who know how to make a bullet go exactly where they want it to can
use that ability for good or bad. Either way, there can be money
"He is seldom heard of himself," the Associated Press reported in
1927, "but twelve hundred times he has held the life of some screen
star or featured player within the crook of his trigger finger."
One reason that this interesting but virtually forgotten character
who passed himself off as a Texan could be labeled as "seldom heard
of" even at the height of his Hollywood career lay in the fact that
at birth he had been saddled with the most common of surnames -
Hundreds of thousands if not millions of fine people have the last
names of Jones, but from the standpoint of a self-promoter or researcher,
a person could hardly have a worse surname. Keeping up with the
Joneses is tough.
If Ed Jones had been branded with a more distinctive handle, it
would be a lot easier to learn about him today. As it is, of all
the billions of web pages out there in Cyber Space, only two semi-substantial
reference to Jones surfaces in an online search.
Back when the information highway was just a dirt road, the showman
in Jones must have realized he needed to enhance his name a bit
for better recognition. What he - or someone -- came up with was
"King Fisher" or "Pardner" Jones.
of "King Fisher" is not too surprising. Jones claimed to have been
born in Del Rio,
not far from the South Texas range of outlaw-lawman John "King"
Fisher. Fisher and former Austin
city marshal Ben Thomas were gunned down in San
Antonio in March 1884, probably about the year of Jones' birth.
King Fisher, unlike most Texans named Jones, had strong name recognition
in late 19th century and early 20th century Texas.
The truth is that Edward Zachariah Jones was born June 17,
1875 in Alabama, not Texas. At some point, Jones did head west and
well could have spent some time in the Lone Star State.
At some point, he ranged farther west. He told folks that he grew
up in New Mexico and Arizona. That's where he learned to shoot,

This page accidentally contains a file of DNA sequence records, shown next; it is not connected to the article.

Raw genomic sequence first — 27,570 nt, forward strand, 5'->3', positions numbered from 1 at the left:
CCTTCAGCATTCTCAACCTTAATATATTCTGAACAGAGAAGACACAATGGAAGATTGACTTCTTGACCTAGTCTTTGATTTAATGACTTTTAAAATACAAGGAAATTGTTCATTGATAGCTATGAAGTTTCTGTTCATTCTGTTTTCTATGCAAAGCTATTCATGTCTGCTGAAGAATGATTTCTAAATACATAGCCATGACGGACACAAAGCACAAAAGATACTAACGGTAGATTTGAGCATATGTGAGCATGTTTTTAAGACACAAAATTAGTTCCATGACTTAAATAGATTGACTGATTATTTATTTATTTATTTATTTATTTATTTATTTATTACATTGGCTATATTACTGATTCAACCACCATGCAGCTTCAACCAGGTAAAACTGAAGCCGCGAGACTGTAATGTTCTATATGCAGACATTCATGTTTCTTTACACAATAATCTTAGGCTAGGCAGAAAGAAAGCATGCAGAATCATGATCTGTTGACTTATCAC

which led to his unusual way of making a living. Known as the "gunman
of Hollywood," Jones did stunt shooting for Western filmmakers,
often using real bullets.
A heavyset man with a handlebar moustache, Jones said he had been
a deputy under Wyatt Earp, but when Earp packed a six-shooter, Jones
was too young for that line of work. But somewhere along the line,
it's incontrovertible that Jones learned how to shoot and shoot
good. Tinsel Town liked -- and needed -- someone like that.
In 1923, Jones
worked as technical advisor during the filming of a screenplay based
on Emerson Hough's "The Covered Wagon," the first Western epic.
Produced by James Cruze and shot in Utah, the film rejuvenated the
Western, restoring the genre to life from one of its many near-death
experiences over the years.
Cruze sought and achieved realism in his movie, and Jones helped
make that happen. The Texan also provided a little Old West reality
During the filming of a buffalo hunt, a cantankerous bison charged
the horses pulling a wagon containing chief cameraman Karl Brown
and his camera. The wagon overturned, dumping Brown in the path
of an infuriated buffalo.
As Photoplay Magazine later reported: "Old Ed Jones, a movie actor,
a puncher and a dead shot, calmly…shot between horses, men, cameras
and wagon - a space about a foot in diameter - and brought down
the buffalo. It saved Brown's life probably and that's how they
had buffalo meat the first day in camp."
When "talkies" put the writers of sub titles out of business in
1927, the principal sound associated with an appearance by Jones
became the crack of gunfire.
"When a director wants realism in a sequence where bullets are supposed
to be flying perilously close to the principal characters he calls
on Pardner Jones," the AP said.
Indeed, Jones was the go-to guy for shooting hats off actor's heads
or cigars out of their mouths. A la William Tell, he also could
make instant apple sauce, albeit with a bullet instead of an arrow.
His crowning achievement came when actor Tom Mix let Jones "smash
with a bullet the works of a watch he carried over his heart."
(That makes a good story, but surely it had been faked. In the real
world, a watch is not all that bullet-proof.)
In addition to shooting, Jones also handled bit parts, his filmography
listing 37 movies, from "The Man from the East" in 1914 to "The
Arizona Wildcat" in 1939. Jones also facilitated horseback scenes
and wrangled horses and cattle on location. During that 25-year
career, movies went from silent black-and-white one-reelers to sophisticated
color films with sound.
No matter his common name and lack of star status, Jones must have
made good copy for Hollywood press agents, the screen magazines
and the tabloids. He died in Los Angeles on Feb. 7, 1958 at 82.
One thing is for sure about Ed "King Fisher" or "Pardner" Jones
- he was a Texas wannabe who could at least shoot like a Texan.
© Mike Cox
"Texas Tales" October
6 , 2016 column
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